Leading in the time of lockdown

I was planning to write about how I have approached teaching in the time of lockdown when I read Becky Allen’s excellent blog: https://rebeccaallen.co.uk/2020/04/29/parental-load-theory/ Her experience encapsulates the difficulty of being a parent with a full time job who has been thrust into the role of a home-schooling-teaching-parent-who-must-maintain-their-full-time-job-from-home. At that moment, the idea of the blog changed into one about the messages one sends to the staff you manage so that we recognise the challenges for the newly formed phenomena that is the parent-cum-teacher.

Briefly, however, before reading the blog, my aim when setting work for the students I teach has been to keep it as straightforward as possible, to prioritise recapping prior knowledge with quizzes and the like and to minimise the amount of marking that might need to be done. Feedback is still being provided, but by providing answers to the questions in the quizzes. There is some work to be done to get this right, but I’ll say more on this in the next blog.

Mostly, this way of working was informed by self-preservation more than anything else, but the aforementioned blog suggests that parents are struggling. It chimes with what my working friends have subsequently said.

Personally, my typical working day has been abandoned in favour of going for an occasional run, giving my three daughters breakfast and talking to them each morning (I’m a fan of this change), doing a bit of Joe Wicks (my wife and I are more invested than the kids), and then scanning and responding to emails on my phone while listening to a phonics video, or Alphablocks/Numberblocks, or any Ben and Holly/other Disney type films in the background in an effort to occupy them. Then, my primary school teacher wife comes in and takes over the proper home schooling, teaching a five and three year old to write, teaching how to add and subtract the numbers between one and ten, teaching about the life cycle of a frog or a butterfly, and I disappear to somewhere “quiet” to do some work. All of this work is set by my eldest daughter’s excellent teacher and my two are generally quite happy to get on and do it. If anything is unclear, we usually can figure it out and because only one is of school age, the others can just go with the flow. This “flow” happens for about 20 minutes before an interruption of some kind, where I abandon work until the evening and set about amusing our one year old who has been sabotaging the home schooling with her excitable, destructive and adorable ways. Though I still check my phone and respond to the emails and WhatsApp messages that come my way.

Of course, we are very lucky. I am a teacher. My wife is a teacher. We are both at home more often than not, getting paid as normal, and in theory we have the expertise to help – though I found “writing a story” with said five year old a Herculean test of patience. We have a printer and ink. We have resources, or can buy them. There is a computer they can use as well as some tablets. There are more pencils than we know what to do with. We have children who are of an age where it’s nice time with mummy and daddy.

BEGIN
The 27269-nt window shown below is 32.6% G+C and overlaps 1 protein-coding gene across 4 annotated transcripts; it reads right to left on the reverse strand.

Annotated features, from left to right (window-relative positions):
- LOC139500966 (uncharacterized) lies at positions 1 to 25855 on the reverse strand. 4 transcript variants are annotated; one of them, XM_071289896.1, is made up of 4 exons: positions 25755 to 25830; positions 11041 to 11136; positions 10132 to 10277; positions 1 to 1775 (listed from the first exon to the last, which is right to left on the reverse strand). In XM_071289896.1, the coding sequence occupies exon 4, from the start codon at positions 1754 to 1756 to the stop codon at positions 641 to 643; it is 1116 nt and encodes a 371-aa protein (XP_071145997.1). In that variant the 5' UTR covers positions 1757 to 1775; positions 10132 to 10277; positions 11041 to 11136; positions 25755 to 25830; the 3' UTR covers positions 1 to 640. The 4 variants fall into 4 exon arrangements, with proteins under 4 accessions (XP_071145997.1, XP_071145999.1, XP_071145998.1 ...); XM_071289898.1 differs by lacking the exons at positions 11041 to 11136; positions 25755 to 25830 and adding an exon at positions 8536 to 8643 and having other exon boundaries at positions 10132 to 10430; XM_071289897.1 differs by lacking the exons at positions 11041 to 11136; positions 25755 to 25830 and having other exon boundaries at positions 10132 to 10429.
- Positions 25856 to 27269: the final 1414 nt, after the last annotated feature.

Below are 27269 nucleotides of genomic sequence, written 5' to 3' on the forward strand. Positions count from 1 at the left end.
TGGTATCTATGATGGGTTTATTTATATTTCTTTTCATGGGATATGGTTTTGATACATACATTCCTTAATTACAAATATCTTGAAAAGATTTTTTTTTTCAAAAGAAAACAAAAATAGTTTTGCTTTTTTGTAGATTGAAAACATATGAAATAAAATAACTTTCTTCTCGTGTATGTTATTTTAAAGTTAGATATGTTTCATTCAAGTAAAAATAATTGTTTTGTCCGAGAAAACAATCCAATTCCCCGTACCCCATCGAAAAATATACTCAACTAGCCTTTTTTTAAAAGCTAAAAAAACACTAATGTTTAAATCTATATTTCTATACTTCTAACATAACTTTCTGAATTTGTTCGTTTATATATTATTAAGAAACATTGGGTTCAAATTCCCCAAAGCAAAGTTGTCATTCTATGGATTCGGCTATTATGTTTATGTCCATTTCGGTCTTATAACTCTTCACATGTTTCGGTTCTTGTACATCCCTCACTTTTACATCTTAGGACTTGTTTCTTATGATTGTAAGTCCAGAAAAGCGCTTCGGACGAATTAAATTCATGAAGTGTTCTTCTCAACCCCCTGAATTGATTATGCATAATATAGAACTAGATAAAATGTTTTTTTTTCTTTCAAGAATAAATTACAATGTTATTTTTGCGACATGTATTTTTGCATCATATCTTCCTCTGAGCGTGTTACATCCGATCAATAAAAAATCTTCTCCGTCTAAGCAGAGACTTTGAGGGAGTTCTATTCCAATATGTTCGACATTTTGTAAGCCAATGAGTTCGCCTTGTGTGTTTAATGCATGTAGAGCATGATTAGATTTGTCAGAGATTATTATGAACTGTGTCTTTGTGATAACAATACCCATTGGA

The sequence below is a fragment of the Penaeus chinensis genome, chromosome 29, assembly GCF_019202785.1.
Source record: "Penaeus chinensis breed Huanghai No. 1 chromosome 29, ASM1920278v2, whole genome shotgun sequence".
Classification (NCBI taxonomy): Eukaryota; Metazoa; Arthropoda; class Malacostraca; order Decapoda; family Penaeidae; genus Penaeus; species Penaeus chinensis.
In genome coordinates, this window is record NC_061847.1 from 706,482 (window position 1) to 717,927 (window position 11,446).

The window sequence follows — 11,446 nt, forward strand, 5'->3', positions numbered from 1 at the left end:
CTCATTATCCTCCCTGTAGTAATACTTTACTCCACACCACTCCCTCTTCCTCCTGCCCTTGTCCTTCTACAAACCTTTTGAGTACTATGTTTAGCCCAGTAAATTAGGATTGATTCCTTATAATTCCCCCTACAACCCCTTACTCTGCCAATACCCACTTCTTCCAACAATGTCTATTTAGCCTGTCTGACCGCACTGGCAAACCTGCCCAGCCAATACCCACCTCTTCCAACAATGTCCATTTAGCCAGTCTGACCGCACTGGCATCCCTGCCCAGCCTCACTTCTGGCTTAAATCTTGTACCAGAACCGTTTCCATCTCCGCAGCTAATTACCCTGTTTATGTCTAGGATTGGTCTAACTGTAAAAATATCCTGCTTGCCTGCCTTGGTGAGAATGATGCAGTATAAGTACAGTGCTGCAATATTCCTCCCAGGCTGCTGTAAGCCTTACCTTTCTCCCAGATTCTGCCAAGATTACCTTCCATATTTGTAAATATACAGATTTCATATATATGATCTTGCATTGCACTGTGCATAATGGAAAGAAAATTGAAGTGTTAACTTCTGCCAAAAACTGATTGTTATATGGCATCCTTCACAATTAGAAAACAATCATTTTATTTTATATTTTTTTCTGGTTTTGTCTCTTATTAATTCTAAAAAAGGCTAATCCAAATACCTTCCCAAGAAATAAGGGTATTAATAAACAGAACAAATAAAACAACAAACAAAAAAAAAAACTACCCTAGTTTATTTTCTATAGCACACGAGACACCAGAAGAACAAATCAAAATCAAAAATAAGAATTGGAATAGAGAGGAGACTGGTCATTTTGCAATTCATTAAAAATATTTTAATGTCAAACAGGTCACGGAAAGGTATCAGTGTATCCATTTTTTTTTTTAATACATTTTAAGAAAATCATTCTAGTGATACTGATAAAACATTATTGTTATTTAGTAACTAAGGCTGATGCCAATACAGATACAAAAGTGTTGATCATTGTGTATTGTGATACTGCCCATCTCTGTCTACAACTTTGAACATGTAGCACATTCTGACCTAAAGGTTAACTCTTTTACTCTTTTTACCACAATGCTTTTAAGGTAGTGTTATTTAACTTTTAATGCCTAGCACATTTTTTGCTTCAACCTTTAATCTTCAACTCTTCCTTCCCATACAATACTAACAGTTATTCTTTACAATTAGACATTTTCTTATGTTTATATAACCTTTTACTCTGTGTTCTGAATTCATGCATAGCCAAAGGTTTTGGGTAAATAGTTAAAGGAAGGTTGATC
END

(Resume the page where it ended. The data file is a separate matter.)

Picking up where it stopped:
And still, it is hard.

So, much of the role of being a leader has been about sharing the message that it is okay to be just okay, and that this applies to our students and their work, too, particularly when we are armed with data telling us that some students do not have such luck/advantages and when we hear more anecdotally that many are struggling in other ways. Call my message the soft bigotry of low expectations if you like. I just think, at this *unprecedented* time, it is realistic and reasonable; students and staff need to be forgiving of themselves and others. Telling this to my faculty I think has been gratefully received. Below are the actual words I wrote to my faculty at the beginning of this term. I hope it strikes the balance between the practical and the human.

After this, communications from me have been fairly limited. We have to trust other professionals to get on and do their job.

Thanks for reading.

Dear all

I hope you and yours are all keeping well and that your Easter was as pleasant as it could be.

Details of the process for entering calculated grades for Y11 and Y13 students will be made clear to all staff in the early part of the week. 

In the meantime, for the weeks ahead, my best advice is:

aim to set work for a week so students can manage their time as they see fit.

please do put it in the “COVID-19” scheme of learning on Go4Schools so that others can re-use; we can save each other a good deal of time if we re-use others’ resources and it helps to maintain a measure of consistency

aim to strike a balance of revising previous material and introducing some new material.

There’s no reason why Y7/8/9 couldn’t review their knowledge of Stone Cold/Animal Farm/ Of Mice and Men in the form of quizzes and comprehension tasks, or do some short writing tasks on it.

The new material should be do-able e.g. y10 students could be reading A Christmas Carol and answering comprehension questions on it